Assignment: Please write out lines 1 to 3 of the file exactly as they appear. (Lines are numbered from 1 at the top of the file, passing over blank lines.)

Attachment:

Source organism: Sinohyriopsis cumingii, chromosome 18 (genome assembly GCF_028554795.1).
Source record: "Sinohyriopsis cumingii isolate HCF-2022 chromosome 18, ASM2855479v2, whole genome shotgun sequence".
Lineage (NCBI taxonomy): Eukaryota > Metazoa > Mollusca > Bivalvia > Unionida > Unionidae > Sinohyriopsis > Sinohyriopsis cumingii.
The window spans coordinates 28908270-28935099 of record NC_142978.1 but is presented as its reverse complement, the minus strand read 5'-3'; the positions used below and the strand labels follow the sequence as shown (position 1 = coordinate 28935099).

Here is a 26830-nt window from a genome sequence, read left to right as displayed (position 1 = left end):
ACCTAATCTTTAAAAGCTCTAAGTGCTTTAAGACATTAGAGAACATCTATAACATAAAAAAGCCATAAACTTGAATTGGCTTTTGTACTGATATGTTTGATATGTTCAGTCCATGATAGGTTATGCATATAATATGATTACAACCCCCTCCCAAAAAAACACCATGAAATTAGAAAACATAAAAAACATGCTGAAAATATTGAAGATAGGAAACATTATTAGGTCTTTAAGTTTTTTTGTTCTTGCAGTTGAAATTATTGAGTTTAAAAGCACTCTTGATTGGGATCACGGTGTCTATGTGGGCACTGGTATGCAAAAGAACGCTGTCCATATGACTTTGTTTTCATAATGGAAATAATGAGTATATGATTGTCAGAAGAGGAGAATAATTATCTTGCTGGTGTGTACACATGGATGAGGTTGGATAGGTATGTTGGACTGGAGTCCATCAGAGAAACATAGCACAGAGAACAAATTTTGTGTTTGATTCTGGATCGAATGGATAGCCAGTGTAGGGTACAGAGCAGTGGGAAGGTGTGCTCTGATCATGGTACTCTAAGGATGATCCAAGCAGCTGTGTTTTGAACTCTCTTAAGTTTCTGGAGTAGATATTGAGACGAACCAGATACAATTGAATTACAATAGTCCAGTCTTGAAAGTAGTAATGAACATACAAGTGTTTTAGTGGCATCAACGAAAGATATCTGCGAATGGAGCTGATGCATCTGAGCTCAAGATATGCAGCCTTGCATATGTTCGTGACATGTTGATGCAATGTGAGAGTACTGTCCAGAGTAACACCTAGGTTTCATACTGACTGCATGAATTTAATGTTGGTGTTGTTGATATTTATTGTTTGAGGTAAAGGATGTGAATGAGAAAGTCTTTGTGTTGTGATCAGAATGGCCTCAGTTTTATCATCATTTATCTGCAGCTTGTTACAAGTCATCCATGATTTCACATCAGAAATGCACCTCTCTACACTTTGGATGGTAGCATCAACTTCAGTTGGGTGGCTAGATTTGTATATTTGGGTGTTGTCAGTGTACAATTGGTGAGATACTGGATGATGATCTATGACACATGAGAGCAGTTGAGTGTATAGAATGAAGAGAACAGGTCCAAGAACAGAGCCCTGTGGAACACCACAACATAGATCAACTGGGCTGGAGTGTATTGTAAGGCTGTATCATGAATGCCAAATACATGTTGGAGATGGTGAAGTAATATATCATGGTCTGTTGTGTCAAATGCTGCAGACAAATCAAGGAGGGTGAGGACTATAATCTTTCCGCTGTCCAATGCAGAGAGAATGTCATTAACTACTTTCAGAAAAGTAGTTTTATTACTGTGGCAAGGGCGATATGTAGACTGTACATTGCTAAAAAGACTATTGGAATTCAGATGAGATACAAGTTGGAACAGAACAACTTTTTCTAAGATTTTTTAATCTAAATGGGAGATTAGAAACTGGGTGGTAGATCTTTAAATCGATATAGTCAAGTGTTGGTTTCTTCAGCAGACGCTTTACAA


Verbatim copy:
Source organism: Sinohyriopsis cumingii, chromosome 18 (genome assembly GCF_028554795.1).
Source record: "Sinohyriopsis cumingii isolate HCF-2022 chromosome 18, ASM2855479v2, whole genome shotgun sequence".
Lineage (NCBI taxonomy): Eukaryota > Metazoa > Mollusca > Bivalvia > Unionida > Unionidae > Sinohyriopsis > Sinohyriopsis cumingii.